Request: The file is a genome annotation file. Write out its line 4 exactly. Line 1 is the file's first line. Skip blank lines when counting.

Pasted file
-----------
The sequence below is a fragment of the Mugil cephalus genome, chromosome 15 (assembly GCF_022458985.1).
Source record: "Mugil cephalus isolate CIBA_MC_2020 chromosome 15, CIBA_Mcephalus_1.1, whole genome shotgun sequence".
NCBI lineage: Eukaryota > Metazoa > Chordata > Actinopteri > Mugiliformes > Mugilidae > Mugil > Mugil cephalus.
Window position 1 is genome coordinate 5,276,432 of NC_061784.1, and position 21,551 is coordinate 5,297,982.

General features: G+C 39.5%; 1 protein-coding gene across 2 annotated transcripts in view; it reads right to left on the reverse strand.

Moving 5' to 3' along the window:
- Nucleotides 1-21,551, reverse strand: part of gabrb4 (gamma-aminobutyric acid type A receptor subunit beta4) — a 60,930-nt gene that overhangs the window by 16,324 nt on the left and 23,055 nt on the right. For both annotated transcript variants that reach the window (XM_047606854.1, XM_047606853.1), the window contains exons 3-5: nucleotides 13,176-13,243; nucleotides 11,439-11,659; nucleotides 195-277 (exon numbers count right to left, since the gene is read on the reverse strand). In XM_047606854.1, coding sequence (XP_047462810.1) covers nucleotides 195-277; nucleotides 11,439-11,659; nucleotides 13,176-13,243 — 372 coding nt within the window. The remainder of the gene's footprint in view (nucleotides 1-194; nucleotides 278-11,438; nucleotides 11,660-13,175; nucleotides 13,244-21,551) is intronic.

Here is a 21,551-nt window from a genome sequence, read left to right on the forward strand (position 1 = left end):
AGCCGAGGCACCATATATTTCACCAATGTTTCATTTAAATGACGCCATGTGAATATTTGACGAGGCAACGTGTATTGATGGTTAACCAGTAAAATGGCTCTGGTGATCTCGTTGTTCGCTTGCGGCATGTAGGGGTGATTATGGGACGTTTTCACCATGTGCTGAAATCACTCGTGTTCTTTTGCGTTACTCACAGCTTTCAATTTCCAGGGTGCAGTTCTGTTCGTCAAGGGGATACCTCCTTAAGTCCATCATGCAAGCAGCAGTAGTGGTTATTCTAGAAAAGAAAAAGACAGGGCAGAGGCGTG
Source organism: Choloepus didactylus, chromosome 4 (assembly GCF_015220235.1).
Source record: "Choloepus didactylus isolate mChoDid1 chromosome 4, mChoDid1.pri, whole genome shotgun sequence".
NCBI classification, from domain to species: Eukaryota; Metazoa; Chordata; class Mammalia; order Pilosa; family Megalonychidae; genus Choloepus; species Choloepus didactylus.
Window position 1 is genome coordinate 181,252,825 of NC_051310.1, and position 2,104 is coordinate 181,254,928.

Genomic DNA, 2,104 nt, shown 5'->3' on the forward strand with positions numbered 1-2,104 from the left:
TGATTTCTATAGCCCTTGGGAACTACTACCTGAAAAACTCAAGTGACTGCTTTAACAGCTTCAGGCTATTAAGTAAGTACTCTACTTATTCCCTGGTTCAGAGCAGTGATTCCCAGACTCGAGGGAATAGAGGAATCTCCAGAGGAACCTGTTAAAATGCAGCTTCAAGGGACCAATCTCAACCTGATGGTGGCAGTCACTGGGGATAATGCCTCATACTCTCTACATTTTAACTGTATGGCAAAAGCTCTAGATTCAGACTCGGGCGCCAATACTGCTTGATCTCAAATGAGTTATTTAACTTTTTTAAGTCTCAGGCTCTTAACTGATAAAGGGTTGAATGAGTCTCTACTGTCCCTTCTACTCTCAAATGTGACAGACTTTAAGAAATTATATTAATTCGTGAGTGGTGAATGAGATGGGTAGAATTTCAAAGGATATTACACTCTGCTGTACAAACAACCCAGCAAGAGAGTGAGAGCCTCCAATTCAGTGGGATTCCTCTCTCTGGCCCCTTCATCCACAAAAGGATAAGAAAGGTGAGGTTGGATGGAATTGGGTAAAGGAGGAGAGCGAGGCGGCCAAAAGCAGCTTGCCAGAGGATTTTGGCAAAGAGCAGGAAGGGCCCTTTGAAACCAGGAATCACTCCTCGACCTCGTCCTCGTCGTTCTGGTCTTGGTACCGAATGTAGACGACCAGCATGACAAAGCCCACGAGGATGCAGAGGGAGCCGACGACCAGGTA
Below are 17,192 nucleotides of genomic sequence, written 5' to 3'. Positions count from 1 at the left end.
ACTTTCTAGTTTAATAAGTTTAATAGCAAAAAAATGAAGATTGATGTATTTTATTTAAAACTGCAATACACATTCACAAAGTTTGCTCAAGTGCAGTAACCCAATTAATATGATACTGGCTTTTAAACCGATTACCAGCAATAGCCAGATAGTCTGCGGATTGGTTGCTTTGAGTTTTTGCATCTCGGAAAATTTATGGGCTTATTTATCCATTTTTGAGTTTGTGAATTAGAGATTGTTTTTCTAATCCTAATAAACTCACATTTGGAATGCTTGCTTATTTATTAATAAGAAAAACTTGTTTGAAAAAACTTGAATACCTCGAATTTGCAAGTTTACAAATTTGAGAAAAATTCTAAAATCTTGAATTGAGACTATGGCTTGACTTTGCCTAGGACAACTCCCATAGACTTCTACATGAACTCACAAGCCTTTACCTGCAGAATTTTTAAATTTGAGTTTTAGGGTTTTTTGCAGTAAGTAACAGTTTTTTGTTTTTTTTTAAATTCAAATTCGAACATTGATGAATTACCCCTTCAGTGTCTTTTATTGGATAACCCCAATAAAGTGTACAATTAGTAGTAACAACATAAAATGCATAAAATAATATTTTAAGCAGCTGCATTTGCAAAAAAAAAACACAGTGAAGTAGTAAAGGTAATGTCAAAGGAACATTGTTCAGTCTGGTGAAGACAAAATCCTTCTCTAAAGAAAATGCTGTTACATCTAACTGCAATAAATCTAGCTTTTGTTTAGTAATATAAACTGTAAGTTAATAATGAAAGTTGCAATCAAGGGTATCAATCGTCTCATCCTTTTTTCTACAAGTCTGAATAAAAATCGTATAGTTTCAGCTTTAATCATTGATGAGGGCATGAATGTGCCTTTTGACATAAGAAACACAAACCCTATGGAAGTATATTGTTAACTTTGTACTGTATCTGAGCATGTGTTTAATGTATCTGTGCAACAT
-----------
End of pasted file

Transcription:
Window position 1 is genome coordinate 5,276,432 of NC_061784.1, and position 21,551 is coordinate 5,297,982.